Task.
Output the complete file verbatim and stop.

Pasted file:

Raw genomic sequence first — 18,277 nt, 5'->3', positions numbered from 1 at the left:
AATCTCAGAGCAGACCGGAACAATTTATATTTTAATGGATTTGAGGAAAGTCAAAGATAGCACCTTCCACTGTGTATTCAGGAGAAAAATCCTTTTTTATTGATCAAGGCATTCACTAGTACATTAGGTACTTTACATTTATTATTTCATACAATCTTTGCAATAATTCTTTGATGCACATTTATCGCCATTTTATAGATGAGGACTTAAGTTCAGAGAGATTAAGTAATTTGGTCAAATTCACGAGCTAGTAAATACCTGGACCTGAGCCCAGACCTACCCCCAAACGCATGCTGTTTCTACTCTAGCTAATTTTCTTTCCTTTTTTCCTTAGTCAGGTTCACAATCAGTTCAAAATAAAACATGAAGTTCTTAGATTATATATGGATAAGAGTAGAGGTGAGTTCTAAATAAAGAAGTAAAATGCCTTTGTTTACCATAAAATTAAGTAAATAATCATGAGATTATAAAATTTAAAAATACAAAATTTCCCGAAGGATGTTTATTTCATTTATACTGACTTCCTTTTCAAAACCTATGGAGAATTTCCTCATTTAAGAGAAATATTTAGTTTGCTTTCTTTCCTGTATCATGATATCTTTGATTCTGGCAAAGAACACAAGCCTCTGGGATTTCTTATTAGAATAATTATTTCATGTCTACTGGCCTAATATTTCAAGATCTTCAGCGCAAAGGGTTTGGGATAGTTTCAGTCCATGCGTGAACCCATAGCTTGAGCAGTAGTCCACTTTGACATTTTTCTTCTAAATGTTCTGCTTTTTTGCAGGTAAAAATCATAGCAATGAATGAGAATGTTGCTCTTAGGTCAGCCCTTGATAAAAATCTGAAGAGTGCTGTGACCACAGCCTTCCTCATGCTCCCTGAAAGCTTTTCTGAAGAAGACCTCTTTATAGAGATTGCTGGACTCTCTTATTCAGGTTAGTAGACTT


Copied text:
Raw genomic sequence first — 18,277 nt, 5'->3', positions numbered from 1 at the left:
AATCTCAGAGCAGACCGGAACAATTTATATTTTAATGGATTTGAGGAAAGTCAAAGATAGCACCTTCCACTGTGTATTCAGGAGAAAAATCCTTTTTTATTGATCAAGGCATTCACTAGTACATTAGGTACTTTACATTTATTATTTCATACAATCTTTGCAATAATTCTTTGATGCACATTTATCGCCATTTTATAGATGAGGACTTAAGTTCAGAGAGATTAAGTAATTTGGTCAAATTCACGAGCTAGTAAATACCTGGACCTGAGCCCAGACCTACCCCCAAACGCATGCTGTTTCTACTCTAGCTAATTTTCTTTCCTTTTTTCCTTAGTCAGGTTCACAATCAGTTCAAAATAAAACATGAAGTTCTTAGATTATATATGGATAAGAGTAGAGGTGAGTTCTAAATAAAGAAGTAAAATGCCTTTGTTTACCATAAAATTAAGTAAATAATCATGAGATTATAAAATTTAAAAATACAAAATTTCCCGAAGGATGTTTATTTCATTTATACTGACTTCCTTTTCAAAACCTATGGAGAATTTCCTCATTTAAGAGAAATATTTAGTTTGCTTTCTTTCCTGTATCATGATATCTTTGATTCTGGCAAAGAACACAAGCCTCTGGGATTTCTTATTAGAATAATTATTTCATGTCTACTGGCCTAATATTTCAAGATCTTCAGCGCAAAGGGTTTGGGATAGTTTCAGTCCATGCGTGAACCCATAGCTTGAGCAGTAGTCCACTTTGACATTTTTCTTCTAAATGTTCTGCTTTTTTGCAGGTAAAAATCATAGCAATGAATGAGAATGTTGCTCTTAGGTCAGCCCTTGATAAAAATCTGAAGAGTGCTGTGACCACAGCCTTCCTCATGCTCCCTGAAAGCTTTTCTGAAGAAGACCTCTTTATAGAGATTGCTGGACTCTCTTATTCAGGTTAGTAGACTT